A Challenge for Hubey's DE's...

Ralph L Holloway (rlh2@columbia.edu)
Tue, 28 Nov 1995 11:56:30 -0500

The NY Times Science Section (Tues, Nov 28) has a little write-up of
the bacterium Deinococcus radiodurans (sorry Hubey, but that is what it
is called), which can survive radiation at levels well beyond what is
lethal to us. Up to 1.5 million rads were mentioned, which is 3000 times
the lethal dose for ourselves. The bacterium does this by being able to
repair its own DNA. How, no one really knows. But wait it gets more
There are 5 species of this genus known, and they have been found in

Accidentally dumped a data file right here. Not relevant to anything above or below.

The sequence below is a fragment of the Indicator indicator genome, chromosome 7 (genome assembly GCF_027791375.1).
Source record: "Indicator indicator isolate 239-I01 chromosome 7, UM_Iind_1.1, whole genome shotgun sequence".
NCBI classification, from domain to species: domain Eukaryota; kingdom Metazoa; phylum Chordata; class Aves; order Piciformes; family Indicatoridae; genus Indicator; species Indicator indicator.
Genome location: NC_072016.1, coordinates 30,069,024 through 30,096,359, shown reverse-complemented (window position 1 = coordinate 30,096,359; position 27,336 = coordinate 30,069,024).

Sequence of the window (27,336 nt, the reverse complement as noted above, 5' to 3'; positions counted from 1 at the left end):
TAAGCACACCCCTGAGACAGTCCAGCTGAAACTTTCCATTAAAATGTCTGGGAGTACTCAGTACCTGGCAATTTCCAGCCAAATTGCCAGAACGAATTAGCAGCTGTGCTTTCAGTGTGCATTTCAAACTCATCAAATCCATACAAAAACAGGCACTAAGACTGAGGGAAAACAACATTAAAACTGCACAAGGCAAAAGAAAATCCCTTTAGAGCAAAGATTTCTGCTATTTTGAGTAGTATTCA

the following places:
1) feces of some elephants and South American llamas...
2) Swedish underwear
3) Antartic rocks
4) water tanks used to shield against radiation

Two challenges:
Use the DE's to predict how the bacterium is able to repair its own
genetic material...
Use DE's or whatever mathematic marvels up your sleeve to explain
the above distribution of the bacterium. Do all this without any
bacterium-gazing, OK?
Ralph Holloway